Bounden

Game image Bounden
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Buy Bounden now on Amzon

Platforms: Android and iOS

Genres: Physically Active and Puzzle

Released: May 2014. Added to this library 4 months ago, last updated 9 weeks ago.

Overview

Bounden is a smartphone dance game that gets players to use their bodies. Two people hold opposite ends of one smartphone then move together to keep a cursor over the ball.

What starts as a novel way to interact with the game slowly encourages the two players to move creatively together as they complete each level. It's a bit silly like the classic game Twister, but also it has elements of dance running through it.

The game features a sphere that rotates using the phone's gyroscope. The sphere has markers placed on top, lined up for the players to pick up by aligning them with the crosshair in the center of the screen.

There are 8 dances in total. 4 of them are light-hearted challenges while the other 4 are graceful, ballet-like choreographies made by the Dutch National Ballet.

 
This game is good if you want to have silly fun together, exercise without realising it, play games without in-app purchases or reconsider your body.

Commitment

Duration: It takes between 3 minutes and 5 minutes to play a round of this game. Although you can play through the 8 dances quite quickly it's something you will play many times with different people.
 
Players: You can play with 2 players in the same room, but you can’t play it online. You need two players to play Bounden.

Costs

Does not include in-game purchases, 'loot boxes' or 'battle/season passes'.

Ratings

This game has been rated PEGI 3+.


This game has been rated ESRB EVERYONE.

Accessibility

System settings: Android has accessibility settings including ways to navigate and interact, although not all games support this. iOS has a very extensive suite of accessibility settings including ways to navigate with voice and comprehensive screen reading, though most of the features don't work with games... read more.


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Bounden is in These Lists

In addition to the similar games listed above, which have been linked to this game specifically in the database, you may find games with a similar theme to Bounden in the following lists:

Embrace Silliness

The games in this section have been selected because they get players doing absurd activities and chuckling together. It’s tongue-in-cheek entertainment with challenges that don’t take themselves too seriously – not seriously at all, in fact. Video games have their roots in fun and play. This makes them an excellent way to forget the worries of the day and dive into some silly fun together.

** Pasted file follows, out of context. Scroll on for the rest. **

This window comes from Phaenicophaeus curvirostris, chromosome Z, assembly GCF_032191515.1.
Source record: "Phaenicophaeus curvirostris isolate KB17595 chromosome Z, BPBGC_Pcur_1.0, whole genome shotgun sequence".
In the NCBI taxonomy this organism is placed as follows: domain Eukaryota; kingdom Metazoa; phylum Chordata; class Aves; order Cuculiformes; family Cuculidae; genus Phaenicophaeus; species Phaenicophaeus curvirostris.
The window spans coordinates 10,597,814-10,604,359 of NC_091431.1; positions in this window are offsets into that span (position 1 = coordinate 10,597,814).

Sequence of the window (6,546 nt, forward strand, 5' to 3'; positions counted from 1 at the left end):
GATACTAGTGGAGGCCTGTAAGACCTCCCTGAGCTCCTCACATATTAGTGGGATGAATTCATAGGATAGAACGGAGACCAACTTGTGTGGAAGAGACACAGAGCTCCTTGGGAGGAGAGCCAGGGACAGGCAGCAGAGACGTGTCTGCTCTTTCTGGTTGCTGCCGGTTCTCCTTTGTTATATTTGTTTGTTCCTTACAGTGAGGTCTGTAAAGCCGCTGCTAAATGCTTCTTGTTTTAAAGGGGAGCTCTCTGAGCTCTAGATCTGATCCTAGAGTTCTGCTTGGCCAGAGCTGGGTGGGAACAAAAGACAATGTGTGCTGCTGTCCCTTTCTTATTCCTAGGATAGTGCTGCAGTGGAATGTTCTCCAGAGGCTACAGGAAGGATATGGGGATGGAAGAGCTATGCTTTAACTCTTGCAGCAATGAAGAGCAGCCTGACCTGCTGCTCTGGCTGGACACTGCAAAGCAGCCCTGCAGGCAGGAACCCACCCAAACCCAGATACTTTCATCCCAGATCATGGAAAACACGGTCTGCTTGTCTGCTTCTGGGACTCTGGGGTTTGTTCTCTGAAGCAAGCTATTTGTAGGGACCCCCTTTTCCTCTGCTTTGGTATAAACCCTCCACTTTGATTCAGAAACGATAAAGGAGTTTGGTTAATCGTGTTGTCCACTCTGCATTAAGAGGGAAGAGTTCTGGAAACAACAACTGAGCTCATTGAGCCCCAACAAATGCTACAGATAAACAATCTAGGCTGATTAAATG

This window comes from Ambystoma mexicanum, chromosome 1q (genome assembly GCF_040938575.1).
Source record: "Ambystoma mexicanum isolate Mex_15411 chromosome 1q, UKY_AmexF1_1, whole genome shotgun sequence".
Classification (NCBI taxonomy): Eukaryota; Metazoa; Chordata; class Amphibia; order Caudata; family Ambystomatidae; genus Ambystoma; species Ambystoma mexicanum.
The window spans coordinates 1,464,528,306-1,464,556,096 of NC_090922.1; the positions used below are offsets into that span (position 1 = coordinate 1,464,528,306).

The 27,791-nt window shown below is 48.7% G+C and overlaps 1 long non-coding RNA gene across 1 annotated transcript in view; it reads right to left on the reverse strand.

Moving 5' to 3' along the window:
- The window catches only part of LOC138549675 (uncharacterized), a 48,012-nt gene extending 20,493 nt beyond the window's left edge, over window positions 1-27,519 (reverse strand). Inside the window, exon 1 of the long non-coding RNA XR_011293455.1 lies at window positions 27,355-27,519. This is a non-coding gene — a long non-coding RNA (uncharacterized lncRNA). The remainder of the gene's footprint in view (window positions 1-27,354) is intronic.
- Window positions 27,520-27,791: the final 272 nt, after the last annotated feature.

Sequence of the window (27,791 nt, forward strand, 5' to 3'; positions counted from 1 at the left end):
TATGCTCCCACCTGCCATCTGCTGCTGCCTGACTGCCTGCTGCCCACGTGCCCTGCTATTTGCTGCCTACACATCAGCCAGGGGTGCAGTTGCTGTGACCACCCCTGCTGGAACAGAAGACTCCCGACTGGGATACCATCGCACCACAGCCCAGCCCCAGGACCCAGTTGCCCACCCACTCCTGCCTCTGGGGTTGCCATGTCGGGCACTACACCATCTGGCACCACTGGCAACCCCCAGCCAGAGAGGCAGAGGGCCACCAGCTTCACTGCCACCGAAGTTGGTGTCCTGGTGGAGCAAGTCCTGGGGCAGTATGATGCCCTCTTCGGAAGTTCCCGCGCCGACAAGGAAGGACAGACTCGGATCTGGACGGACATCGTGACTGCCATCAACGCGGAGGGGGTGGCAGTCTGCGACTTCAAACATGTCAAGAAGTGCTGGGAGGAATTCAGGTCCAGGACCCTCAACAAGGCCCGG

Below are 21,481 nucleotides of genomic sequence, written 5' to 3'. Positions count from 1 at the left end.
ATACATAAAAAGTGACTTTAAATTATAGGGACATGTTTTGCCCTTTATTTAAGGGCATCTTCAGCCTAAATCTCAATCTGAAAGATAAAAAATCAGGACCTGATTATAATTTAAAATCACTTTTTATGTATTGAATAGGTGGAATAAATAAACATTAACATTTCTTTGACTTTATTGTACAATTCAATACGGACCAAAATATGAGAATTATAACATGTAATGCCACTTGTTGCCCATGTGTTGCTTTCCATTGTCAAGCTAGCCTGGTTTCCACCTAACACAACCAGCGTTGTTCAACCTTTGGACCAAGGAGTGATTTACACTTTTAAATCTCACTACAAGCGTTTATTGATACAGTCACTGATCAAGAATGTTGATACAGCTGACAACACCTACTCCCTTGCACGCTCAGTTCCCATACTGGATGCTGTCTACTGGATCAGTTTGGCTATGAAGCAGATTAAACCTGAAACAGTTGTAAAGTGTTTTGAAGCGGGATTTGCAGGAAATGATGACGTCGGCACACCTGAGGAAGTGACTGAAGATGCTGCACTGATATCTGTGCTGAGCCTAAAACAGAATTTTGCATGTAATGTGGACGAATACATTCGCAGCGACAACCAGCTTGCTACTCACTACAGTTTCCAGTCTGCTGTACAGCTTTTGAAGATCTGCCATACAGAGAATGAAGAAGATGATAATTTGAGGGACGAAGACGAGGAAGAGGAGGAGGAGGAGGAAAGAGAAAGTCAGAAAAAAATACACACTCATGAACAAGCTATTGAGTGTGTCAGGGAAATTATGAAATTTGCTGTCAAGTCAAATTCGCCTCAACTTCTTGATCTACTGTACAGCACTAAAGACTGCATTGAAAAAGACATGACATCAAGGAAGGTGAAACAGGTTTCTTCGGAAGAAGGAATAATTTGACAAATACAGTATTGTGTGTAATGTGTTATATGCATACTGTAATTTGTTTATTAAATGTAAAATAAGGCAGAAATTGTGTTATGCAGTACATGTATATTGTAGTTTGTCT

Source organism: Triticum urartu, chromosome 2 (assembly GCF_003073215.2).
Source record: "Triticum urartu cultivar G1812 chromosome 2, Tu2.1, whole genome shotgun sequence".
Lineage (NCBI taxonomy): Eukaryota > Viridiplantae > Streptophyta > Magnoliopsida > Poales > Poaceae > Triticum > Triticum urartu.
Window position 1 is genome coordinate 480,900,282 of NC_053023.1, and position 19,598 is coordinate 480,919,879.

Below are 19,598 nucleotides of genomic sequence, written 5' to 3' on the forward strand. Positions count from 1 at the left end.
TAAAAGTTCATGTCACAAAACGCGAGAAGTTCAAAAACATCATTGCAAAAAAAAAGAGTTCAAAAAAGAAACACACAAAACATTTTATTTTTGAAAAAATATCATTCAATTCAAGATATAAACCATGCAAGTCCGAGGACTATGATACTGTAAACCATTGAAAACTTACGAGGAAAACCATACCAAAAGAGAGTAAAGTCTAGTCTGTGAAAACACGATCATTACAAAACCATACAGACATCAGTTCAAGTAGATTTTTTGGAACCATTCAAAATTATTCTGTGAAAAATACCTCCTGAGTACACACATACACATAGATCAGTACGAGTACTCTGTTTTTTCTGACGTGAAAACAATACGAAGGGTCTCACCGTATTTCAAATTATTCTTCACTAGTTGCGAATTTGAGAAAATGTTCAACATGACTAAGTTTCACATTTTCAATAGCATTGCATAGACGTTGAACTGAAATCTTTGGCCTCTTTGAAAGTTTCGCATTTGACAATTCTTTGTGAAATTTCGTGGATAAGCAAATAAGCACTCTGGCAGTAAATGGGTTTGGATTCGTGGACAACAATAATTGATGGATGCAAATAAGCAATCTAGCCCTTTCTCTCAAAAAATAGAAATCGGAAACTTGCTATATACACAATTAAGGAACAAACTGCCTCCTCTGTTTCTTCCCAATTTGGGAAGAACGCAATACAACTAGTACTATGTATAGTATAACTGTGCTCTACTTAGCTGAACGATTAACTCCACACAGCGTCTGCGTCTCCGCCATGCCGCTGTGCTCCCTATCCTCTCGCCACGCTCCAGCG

Whether it's the crazy puzzles in Baba is You or Twister-like contorsions of Fru or stomach churningly difficulty of walking in Octodad Deadliest Catch, these are games that will make you shreek and laugh together. Then there are silly multiplayer games like Super Pole Riders, Heave Ho or Wii Party where parents, carers and children take on bizarre or precarious challenges. The play often descends into giggling and laughter.
 

Get Fit Playing Great Games

There are lots of games that help you exercise and stay fit. We've pulled together a list of the best of these; games that don't just incentivise activity with on-screen rewards but that integrated the workout into the gameplay. We all know about Wii Sports but there are so many other ways that video games can help you stay healthy and active while you can't get out as much.
 

Great Games Without In-App Purchases

In-app purchases are small items that you can spend real money on in games. These often add levels, a new character or different attire. Games that are either free to start playing, like Fortnite or Roblox often make money via the in-app purchase route.

The games in this list are really good for families but have all been selected because they don't include any in-app purchase costs. You either pay a single up-front cost or they enable you to play them for free.
 

Know Your Body

Video games offer an opportunity to inhabit another body. Whether we step into the powerful frame of a trained marksman or brave adventurer, while we play we have a different sense of our physicality.

This is not only an enjoyable way to escape the reality of daily life but a chance to reflect on and understand ourselves, and our bodies, better. Stepping into the shoes of a vulnerable, small or endangered character can help us understand for a short while some of what it is like to be someone else.

Whether this is into the awkward teenage years of Mord and Ben in Wide Ocean Big Jacket, the grandparent-escaping Tiger and Bee in Kissy Kissy, the fractured heartbroken body in Gris or the haphazard movement of Octodad we have a chance to reassess our own physicality and how we respond to and treat other people's physicality.

More specifically, to use body therapy language, games offer us a chance to discover the inviolability of our bodies, personal autonomy, self-ownership, and self-determination. In travel, as Andrew Soloman says, we go somewhere else to see properly the place where we have come from. In video games, we step into other bodies so we can better understand our own and those of the people around us.
 
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